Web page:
- 19 CUs between $500 million and $1 billion (up from 7)
- Over 200 CUs between $100 million and $500 million (up from 101).
The implications of these changes are significant as more high capacity institutions recognize the opportunity as well as the imperative that low and moderate income (LMI) consumers represent for the future and relevance of the credit union system.
To educate credit unions about effectively using their Low Income Designation, my organization, the National Federation of Community Development Credit Unions (the Federation) and CUNA joined forces to offer a webinar series, the fist installment of which was delivered throughout the last quarter of 2012.
- Benefits of Low Income Designation: which provided an overview of the tools, resources and expertise available through the Federation, NCUA, the CDFI Fund and others to help credit unions more effectively grow their market share in the growing LMI market segment
- CDFI Certification – Benefits and Opportunities: that provided an overview of the benefits the CDFI certification, both in terms of access to the most important funding source available to credit unions (which have received more than $130 million in grant awards); requirements and the process to apply for the certification.
- Fuel for Growth -Secondary Capital: which provided an overview of the regulatory framework to obtain secondary capital, sources and best practices.
All these webinars are archived and currently available for download. I’m also pleased to share that throughout 2013the Federation and CUNA will be offering monthly webinars on best practices and sustainable strategies that capitalize on the LID, CDFI Certification and CDCU affiliation as the building blocks to develop sustainable strategies to serve LMI consumers while strengthening institutional capacity to increase access to CU services in LMI communities. Stay tuned!
As the number of LICUs rises and also their size, the Federation and its credit union system partners will be busy expanding the infrastructure to make supplemental capital available to meet the demand expected to materialize as credit unions learn how to use it. Each dollar of secondary capital can leverage up to $14 dollars of new deposits, which in turn provide additional liquidity to meet loan demand.
Through its Community Development Investment Program, the Federation is the largest individual investor of secondary capital loans in the credit union system. Over the past 15 years we have learned valuable lessons as to what works and what doesn’t when it comes to deployment of supplemental capital. Since most of our experience is with small credit unions, we’ll be also analyzing the performance of credit unions that participated in the US Treasury Department’s Community Development Capital initiative, which resulted in $70 million invested as low cost secondary capital in 48 credit unions across the country, some of which had more than $100 million in assets.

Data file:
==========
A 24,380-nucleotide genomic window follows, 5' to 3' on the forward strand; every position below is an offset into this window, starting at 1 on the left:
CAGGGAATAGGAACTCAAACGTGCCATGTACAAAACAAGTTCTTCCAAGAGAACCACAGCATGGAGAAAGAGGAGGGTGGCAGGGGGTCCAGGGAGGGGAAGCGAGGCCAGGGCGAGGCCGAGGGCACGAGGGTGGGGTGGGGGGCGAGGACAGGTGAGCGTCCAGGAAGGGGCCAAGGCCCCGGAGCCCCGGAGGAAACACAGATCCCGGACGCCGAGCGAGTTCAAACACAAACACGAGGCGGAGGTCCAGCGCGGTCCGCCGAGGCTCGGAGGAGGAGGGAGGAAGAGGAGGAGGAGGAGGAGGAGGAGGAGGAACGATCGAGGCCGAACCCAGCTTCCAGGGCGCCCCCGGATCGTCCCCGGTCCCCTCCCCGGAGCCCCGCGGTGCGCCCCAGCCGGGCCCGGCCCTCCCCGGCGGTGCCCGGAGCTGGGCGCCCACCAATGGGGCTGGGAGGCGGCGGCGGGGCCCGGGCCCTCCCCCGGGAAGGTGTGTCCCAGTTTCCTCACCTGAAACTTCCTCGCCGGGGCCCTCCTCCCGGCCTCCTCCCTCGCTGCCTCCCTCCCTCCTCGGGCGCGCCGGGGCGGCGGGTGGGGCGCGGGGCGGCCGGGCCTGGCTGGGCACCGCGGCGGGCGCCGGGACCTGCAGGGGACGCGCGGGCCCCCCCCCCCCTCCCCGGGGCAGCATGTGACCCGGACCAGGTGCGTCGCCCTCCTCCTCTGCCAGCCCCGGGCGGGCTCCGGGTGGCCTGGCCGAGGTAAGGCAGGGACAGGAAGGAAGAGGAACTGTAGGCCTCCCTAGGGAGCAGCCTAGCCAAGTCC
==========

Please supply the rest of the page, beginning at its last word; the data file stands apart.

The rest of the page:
With our community finance partners, we’ve also been exploring the feasibility of establishing a mechanism through the CDFI Fund to issue bonds to securitize secondary capital to and loans generated by CDFI certified credit unions and other types of CDFIs. There are promising signs that program will be running in 2013.
Under our new leadership, we’re also gauging interest from institutional investors, although as CUNA’s Chief Economist Bill Hampel stated last year “it would take some time before investors become familiar with credit unions as a desirable place for their money.
Both through our Secondary Capital Loan portfolio and CDCI participants, we have documented dozens of experiences in which supplemental capital has helped propel credit unions to their next level of growth. We’ve also seen failures, but believe we’ve learned valuable lessons that have improved our underwriting and assisted us with the decision making process.
Working together with NCUA and others in the credit union system, it is possible to scale up the sources and impact of supplemental capital to help credit unions increase their capacity, engage in more lending and expand access in underserved communities.
We have now the chance to move the needle beyond the 6% market share we’ve had for the last two decades. With enough fuel to run our credit unions, there is no telling where we can go. Let’s fill up our tank and step on the gas pedal: there’s a whole country waiting for us.